“We are becoming what George Orwell once feared. The state is increasingly, and frighteningly, less respectful of the individual and more certain of its own omnipotence”
Rand Paul, US Senator and candidate for Republic Presidential nomination
The role of government is a continually hot political topic in the United States and often the foundation of argument on other, even more divisive, issues such as gun control and abortion. This is especially the case during the build up to a Presidential election. In the UK, debate regarding of the role of government tends not to be framed in the same way. Certainly with the exception of Big Society (which sought to give greater power and decision-making to local communities and groups, and to encourage non-state actors to deliver public services), discussion has tended to focus on which element of government (local, devolved or national) should hold responsibility for certain services or for collecting certain taxes.
Fundamental debates about whether there should be any government at all are almost never heard in the UK. In a country that prizes its National Health Service above all other political endeavours, this isn’t too surprising. But perhaps the idea of smaller, or at least more accessible, government is something that might have more resonance among certain sections of the British public than has previously been thought.
Recent ComRes polling for the Institute of Economic Affairs has found that half (50%) of British adults feel that the level of influence governments have over people’s lives is too much. Perhaps more revealing are the age differences, in particular those over 45, the age groups most likely to turn out and vote, are more likely than younger age groups to think governments have too much influence.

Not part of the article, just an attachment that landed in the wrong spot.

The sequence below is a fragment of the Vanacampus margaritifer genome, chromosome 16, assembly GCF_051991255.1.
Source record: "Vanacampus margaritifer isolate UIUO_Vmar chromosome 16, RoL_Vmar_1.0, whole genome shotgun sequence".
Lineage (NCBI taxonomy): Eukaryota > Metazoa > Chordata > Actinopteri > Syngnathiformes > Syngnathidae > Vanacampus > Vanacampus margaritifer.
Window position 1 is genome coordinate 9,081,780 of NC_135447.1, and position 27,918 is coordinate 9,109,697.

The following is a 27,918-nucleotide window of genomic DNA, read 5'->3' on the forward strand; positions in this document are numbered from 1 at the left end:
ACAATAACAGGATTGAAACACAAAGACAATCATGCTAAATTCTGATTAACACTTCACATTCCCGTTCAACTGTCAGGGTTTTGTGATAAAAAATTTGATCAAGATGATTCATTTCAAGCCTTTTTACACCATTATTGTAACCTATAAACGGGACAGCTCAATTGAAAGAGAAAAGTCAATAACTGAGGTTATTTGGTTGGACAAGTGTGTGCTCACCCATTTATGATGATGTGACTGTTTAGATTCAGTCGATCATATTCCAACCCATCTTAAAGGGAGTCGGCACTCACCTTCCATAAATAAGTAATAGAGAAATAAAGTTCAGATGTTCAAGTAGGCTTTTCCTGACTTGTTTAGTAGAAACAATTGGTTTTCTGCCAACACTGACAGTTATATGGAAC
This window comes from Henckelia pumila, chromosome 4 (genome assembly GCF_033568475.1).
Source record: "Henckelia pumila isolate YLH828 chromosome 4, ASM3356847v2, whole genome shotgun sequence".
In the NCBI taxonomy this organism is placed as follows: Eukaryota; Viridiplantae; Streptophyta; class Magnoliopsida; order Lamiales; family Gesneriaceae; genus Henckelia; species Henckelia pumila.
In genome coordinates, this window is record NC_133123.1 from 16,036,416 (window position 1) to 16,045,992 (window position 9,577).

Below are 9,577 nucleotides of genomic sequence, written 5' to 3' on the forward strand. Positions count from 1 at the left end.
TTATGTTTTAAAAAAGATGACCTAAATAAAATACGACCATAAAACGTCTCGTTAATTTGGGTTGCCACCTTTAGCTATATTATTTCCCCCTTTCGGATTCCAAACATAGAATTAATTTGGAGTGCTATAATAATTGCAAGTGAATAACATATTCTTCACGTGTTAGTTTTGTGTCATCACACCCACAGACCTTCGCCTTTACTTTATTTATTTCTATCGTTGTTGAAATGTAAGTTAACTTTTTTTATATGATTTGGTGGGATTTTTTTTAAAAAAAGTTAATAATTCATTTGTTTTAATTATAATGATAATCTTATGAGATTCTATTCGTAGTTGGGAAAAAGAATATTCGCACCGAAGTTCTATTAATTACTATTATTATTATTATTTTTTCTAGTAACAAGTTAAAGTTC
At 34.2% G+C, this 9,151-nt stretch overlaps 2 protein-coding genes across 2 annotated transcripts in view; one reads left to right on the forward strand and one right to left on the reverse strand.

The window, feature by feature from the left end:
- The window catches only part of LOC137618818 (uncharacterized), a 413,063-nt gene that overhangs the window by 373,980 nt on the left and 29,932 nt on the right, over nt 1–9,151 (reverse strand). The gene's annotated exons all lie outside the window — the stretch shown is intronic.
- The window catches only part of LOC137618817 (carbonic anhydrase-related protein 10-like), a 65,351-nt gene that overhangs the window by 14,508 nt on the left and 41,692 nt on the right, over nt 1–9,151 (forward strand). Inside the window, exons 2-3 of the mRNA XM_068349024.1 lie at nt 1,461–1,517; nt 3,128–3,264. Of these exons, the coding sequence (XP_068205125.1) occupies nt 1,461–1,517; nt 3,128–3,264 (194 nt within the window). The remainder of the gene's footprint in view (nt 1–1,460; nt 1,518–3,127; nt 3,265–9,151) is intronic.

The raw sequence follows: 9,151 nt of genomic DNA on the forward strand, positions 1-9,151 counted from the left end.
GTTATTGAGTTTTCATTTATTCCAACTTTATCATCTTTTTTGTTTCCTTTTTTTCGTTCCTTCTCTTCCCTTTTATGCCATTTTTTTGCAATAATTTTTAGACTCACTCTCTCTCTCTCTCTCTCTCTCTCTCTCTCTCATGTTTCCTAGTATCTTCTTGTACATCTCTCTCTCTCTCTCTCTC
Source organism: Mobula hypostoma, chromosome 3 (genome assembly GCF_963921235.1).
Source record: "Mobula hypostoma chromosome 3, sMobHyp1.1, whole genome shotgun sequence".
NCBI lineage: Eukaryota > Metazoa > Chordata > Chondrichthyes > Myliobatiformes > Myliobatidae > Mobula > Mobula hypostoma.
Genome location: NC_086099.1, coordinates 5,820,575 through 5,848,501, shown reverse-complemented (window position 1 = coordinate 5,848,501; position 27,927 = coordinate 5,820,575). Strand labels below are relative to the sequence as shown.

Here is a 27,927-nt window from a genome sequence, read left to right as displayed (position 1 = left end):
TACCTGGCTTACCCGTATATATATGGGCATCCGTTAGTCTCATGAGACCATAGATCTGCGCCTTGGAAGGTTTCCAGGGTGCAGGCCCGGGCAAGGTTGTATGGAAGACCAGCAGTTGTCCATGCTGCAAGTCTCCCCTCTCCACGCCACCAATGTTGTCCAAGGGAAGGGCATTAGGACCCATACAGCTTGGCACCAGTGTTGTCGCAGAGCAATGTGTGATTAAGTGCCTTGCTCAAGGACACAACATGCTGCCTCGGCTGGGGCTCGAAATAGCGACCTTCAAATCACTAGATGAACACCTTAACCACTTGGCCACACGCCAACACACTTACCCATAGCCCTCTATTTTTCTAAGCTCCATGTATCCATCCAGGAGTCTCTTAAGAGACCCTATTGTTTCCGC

Interestingly in the context of current devolution debates, Scots (57%) are particularly likely to think governments have too much influence, while the North West (42%) and South West (48%) - both regions within which some areas are currently moving towards greater devolution, do not feel as strongly. It’s difficult to place any causation on this, but if a resistance to the biggest of governments in this country (the UK government) is a helping hand for successful adoption of devolved power, this may pose a problem for any new devolved government in areas such as Manchester and Cornwall.
Some of this resistance to the reach of government may well be, as with many similar issues, down to a sense of disenfranchisement with the system. More than seven in ten British adults feel that they have not very much or no influence over decisions made by local councils, the UK Government and the European Union. Similar proportions feel they have not very much or no influence over the type of service provided by government in the three key areas of schools, hospitals and public transport.
At a time of increasing devolution and continued reduced public spending, the role of government in the UK is inevitably changing. While rhetoric similar to that used by the US Tea Party is unlikely to speak to the British public at large (as indeed it fails to in the United States), or even to most of those on the outskirts of political debate. However, it’s interesting to consider what impact that might have on the face of government in the UK. With three in five (61%) Britons thinking the welfare state as we know it today is unlikely to exist in 50 years time, does the same hold true for government as we know it today?